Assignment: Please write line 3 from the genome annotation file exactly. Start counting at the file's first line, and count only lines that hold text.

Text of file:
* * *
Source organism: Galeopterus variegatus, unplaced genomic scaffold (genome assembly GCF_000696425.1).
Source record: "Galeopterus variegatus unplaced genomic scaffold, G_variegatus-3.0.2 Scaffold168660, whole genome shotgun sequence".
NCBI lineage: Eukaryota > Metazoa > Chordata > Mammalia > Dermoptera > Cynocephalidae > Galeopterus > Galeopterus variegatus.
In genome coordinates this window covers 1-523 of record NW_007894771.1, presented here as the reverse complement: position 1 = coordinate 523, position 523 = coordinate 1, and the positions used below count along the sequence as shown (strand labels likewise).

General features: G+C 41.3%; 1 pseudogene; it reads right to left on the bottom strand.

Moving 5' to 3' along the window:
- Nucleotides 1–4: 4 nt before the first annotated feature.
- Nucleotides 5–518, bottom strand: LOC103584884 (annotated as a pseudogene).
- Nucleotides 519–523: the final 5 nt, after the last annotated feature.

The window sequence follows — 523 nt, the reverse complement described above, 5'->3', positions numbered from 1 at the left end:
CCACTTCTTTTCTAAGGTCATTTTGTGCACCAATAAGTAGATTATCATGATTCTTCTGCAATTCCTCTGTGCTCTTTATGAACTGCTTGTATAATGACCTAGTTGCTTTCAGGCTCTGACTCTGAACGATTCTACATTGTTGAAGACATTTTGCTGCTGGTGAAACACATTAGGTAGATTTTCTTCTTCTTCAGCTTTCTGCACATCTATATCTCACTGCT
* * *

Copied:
NCBI lineage: Eukaryota > Metazoa > Chordata > Mammalia > Dermoptera > Cynocephalidae > Galeopterus > Galeopterus variegatus.